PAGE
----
MRO Expenses Can Be Frustrating and Painful for Small Businesses — Bellwether
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Maintenance, repair, and operations (MRO) expenses plague companies of all sizes. These expenses are often left uncontrolled and can be especially frustrating and painful for CEO’s, CFO’s, and purchasing managers. These mundane items contribute as much as 70% of a company’s spend, but half the time they are never available when needed. What happens is that MRO parts become spot buys resulting in costly transactions that blow budgets instead of planned expenses that are already accounted for. According to research by Aberdeen Group, the paper burden accounts for about 20% or $200,000 per $1 million in spend

Imagine going to a big retailers and finding that 50% of their shelves are empty so half the items you were looking for are not available. Consider that 20% of the items have no markup built into them. How could they possibly survive? Yet that is exactly what your business does when it makes these sporadic MRO purchases because half the items are not available for the supply closet or warehouse.

Financial success for the business cannot be tied to production or sales goals alone.  You must carefully consider every expense. MRO decisions have a direct impact on profit margins for various departments individually and for the business as a whole.  Creating new, unplanned, purchase order cycles for MRO expenses time after time can significantly impact your bottom line.  Limited resources, lack of understanding, and simply a failure to plan an appropriate strategy all contribute to the troubles in this area.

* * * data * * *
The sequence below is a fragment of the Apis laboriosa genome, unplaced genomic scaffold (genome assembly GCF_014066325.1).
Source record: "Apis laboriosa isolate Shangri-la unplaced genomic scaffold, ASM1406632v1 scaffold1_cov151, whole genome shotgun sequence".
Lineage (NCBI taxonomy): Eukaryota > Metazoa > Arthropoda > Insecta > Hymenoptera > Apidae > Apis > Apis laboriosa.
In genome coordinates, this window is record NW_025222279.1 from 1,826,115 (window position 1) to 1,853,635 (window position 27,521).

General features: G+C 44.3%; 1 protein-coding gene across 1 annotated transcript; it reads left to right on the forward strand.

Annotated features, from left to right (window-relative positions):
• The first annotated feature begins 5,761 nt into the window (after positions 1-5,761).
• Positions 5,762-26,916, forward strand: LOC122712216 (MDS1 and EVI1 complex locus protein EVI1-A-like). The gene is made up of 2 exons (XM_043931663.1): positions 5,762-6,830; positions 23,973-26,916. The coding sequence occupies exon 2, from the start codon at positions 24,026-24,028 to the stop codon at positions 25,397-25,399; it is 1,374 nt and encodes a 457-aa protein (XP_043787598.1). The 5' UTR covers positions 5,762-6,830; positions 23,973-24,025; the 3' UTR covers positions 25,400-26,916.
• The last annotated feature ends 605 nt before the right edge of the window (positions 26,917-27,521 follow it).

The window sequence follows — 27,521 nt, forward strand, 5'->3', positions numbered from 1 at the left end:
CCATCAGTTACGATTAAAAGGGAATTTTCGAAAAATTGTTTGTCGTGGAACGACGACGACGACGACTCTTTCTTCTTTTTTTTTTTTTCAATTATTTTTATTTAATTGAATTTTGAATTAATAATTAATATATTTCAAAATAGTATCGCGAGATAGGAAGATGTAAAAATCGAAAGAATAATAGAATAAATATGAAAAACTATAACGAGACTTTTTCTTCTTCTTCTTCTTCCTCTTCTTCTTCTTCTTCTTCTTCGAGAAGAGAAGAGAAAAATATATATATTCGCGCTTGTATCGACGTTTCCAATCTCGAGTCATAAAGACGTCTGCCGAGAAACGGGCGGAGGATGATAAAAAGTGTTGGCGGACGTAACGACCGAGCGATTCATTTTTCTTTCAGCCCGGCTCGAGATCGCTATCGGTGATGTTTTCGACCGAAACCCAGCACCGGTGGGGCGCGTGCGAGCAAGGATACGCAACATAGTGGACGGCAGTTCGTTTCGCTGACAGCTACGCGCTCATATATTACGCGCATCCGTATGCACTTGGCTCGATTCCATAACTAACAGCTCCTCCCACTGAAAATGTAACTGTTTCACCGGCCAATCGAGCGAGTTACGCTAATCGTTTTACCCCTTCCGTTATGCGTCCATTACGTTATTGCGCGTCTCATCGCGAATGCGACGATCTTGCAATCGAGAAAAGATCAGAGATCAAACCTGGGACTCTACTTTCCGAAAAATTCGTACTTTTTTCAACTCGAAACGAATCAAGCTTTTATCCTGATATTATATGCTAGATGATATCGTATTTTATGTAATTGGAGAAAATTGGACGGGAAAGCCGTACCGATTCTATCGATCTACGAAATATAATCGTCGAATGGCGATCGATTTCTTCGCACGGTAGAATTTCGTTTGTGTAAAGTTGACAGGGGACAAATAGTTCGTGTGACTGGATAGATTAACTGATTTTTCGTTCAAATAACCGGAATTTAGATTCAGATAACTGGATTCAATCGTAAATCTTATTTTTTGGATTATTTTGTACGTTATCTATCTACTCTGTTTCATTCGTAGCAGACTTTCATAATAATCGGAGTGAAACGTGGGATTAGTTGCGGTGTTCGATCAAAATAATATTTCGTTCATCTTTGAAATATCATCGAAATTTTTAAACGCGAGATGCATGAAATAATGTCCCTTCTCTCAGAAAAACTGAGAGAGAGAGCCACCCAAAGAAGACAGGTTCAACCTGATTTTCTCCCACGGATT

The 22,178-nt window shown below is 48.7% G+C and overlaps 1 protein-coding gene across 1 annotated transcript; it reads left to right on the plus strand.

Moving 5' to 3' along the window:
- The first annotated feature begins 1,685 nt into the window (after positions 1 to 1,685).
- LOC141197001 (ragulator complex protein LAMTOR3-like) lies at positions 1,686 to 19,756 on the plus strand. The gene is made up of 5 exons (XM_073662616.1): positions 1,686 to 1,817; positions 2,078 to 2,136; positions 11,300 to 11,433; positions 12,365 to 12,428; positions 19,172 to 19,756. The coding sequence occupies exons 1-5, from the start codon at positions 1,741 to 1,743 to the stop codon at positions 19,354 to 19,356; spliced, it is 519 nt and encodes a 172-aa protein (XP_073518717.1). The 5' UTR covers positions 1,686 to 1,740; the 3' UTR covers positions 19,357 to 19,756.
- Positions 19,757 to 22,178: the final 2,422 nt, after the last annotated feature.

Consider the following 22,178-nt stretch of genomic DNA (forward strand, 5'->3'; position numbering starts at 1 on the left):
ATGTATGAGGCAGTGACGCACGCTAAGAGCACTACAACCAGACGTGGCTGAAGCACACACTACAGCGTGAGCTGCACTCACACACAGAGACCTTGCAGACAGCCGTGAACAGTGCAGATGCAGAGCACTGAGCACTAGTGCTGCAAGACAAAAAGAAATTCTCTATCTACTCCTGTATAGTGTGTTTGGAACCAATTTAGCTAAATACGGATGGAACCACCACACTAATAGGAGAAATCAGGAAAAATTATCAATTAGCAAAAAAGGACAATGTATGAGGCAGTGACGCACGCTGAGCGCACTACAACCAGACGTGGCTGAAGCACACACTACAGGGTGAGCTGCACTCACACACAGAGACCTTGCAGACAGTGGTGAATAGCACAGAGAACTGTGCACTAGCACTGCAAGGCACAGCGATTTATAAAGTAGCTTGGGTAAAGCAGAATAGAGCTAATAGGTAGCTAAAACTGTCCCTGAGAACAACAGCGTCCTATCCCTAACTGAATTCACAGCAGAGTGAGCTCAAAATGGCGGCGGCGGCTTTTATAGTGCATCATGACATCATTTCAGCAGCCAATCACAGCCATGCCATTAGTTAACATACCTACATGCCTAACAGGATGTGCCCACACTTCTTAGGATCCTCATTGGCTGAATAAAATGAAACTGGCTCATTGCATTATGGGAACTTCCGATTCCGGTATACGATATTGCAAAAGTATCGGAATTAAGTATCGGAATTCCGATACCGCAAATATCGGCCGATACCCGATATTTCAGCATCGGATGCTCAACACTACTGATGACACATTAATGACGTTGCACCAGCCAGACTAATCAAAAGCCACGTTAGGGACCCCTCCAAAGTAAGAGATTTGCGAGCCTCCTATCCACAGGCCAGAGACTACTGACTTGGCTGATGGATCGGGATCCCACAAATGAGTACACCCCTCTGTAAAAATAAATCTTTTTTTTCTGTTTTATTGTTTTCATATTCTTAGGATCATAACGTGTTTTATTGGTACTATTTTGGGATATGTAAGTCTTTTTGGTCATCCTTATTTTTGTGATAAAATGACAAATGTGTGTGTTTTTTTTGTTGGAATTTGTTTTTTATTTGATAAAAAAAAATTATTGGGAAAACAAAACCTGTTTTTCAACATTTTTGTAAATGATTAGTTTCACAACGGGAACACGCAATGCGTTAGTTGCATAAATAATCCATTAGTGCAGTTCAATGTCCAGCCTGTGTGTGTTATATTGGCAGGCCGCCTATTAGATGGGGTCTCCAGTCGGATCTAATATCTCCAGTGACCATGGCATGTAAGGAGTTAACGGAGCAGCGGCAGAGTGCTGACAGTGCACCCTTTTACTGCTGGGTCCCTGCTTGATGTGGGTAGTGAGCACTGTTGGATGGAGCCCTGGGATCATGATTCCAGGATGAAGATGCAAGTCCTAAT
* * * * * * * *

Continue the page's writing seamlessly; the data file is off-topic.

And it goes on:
Do any of the following sound familiar:

“It’s no secret that MRO is a disaster, but it is a low priority and I simply don’t have time.”

“MRO is only 6% of our spend, so what’s the big deal?”

 “The boss is unwilling to invest in MRO improvement so if they don’t care I don’t care.”

“MRO is not my problem; let ________ worry about it.”

Consolidating inventory and utilizing a cloud-based purchase order system to monitor and implement a planned strategy can go a long way in bring this uncontrolled area into alignment with your business goals.  All the departments must work together, in unity toward this common goal. Keep in mind that this is not management’s problem. Everyone has a role to play. Be sure to focus on needs ,not wants when creating your strategy. Wanting the latest and greatest gadget simply because it’s new or cool won’t help matters. Stay objective, stick to the facts, and demonstrate how this applies to the company as  a whole. The benefits of this approach can include greater efficiency, improved performance, increased supplier involvement and better control.

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